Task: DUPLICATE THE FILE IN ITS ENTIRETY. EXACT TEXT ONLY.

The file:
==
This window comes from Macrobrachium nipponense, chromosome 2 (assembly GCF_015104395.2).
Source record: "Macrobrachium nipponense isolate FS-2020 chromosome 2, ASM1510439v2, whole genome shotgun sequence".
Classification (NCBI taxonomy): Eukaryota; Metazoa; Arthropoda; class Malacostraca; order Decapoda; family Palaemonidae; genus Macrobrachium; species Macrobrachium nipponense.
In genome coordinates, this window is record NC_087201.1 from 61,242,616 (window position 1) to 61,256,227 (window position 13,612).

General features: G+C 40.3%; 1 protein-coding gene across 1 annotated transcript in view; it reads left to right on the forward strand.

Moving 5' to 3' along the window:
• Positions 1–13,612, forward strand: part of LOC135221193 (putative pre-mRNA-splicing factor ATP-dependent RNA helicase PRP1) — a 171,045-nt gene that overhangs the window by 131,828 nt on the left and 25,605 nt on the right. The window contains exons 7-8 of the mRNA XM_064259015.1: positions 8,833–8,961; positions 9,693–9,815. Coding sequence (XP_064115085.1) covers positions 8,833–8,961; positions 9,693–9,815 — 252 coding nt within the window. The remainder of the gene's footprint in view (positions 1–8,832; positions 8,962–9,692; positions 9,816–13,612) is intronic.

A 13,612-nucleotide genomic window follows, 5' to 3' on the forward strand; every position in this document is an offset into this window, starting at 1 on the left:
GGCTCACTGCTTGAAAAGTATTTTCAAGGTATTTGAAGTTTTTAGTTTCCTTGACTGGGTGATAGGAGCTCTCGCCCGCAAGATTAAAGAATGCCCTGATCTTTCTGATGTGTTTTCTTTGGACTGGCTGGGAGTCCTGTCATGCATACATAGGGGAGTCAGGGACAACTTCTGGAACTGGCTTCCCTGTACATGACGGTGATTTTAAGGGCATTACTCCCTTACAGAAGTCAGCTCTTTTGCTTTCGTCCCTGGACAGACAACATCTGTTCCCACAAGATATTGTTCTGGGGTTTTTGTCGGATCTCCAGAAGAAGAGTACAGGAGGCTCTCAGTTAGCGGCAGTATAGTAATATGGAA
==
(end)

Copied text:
This window comes from Macrobrachium nipponense, chromosome 2 (assembly GCF_015104395.2).
Source record: "Macrobrachium nipponense isolate FS-2020 chromosome 2, ASM1510439v2, whole genome shotgun sequence".
Classification (NCBI taxonomy): Eukaryota; Metazoa; Arthropoda; class Malacostraca; order Decapoda; family Palaemonidae; genus Macrobrachium; species Macrobrachium nipponense.
In genome coordinates, this window is record NC_087201.1 from 61,242,616 (window position 1) to 61,256,227 (window position 13,612).

General features: G+C 40.3%; 1 protein-coding gene across 1 annotated transcript in view; it reads left to right on the forward strand.

Moving 5' to 3' along the window:
• Positions 1–13,612, forward strand: part of LOC135221193 (putative pre-mRNA-splicing factor ATP-dependent RNA helicase PRP1) — a 171,045-nt gene that overhangs the window by 131,828 nt on the left and 25,605 nt on the right. The window contains exons 7-8 of the mRNA XM_064259015.1: positions 8,833–8,961; positions 9,693–9,815. Coding sequence (XP_064115085.1) covers positions 8,833–8,961; positions 9,693–9,815 — 252 coding nt within the window. The remainder of the gene's footprint in view (positions 1–8,832; positions 8,962–9,692; positions 9,816–13,612) is intronic.

A 13,612-nucleotide genomic window follows, 5' to 3' on the forward strand; every position in this document is an offset into this window, starting at 1 on the left:
GGCTCACTGCTTGAAAAGTATTTTCAAGGTATTTGAAGTTTTTAGTTTCCTTGACTGGGTGATAGGAGCTCTCGCCCGCAAGATTAAAGAATGCCCTGATCTTTCTGATGTGTTTTCTTTGGACTGGCTGGGAGTCCTGTCATGCATACATAGGGGAGTCAGGGACAACTTCTGGAACTGGCTTCCCTGTACATGACGGTGATTTTAAGGGCATTACTCCCTTACAGAAGTCAGCTCTTTTGCTTTCGTCCCTGGACAGACAACATCTGTTCCCACAAGATATTGTTCTGGGGTTTTTGTCGGATCTCCAGAAGAAGAGTACAGGAGGCTCTCAGTTAGCGGCAGTATAGTAATATGGAA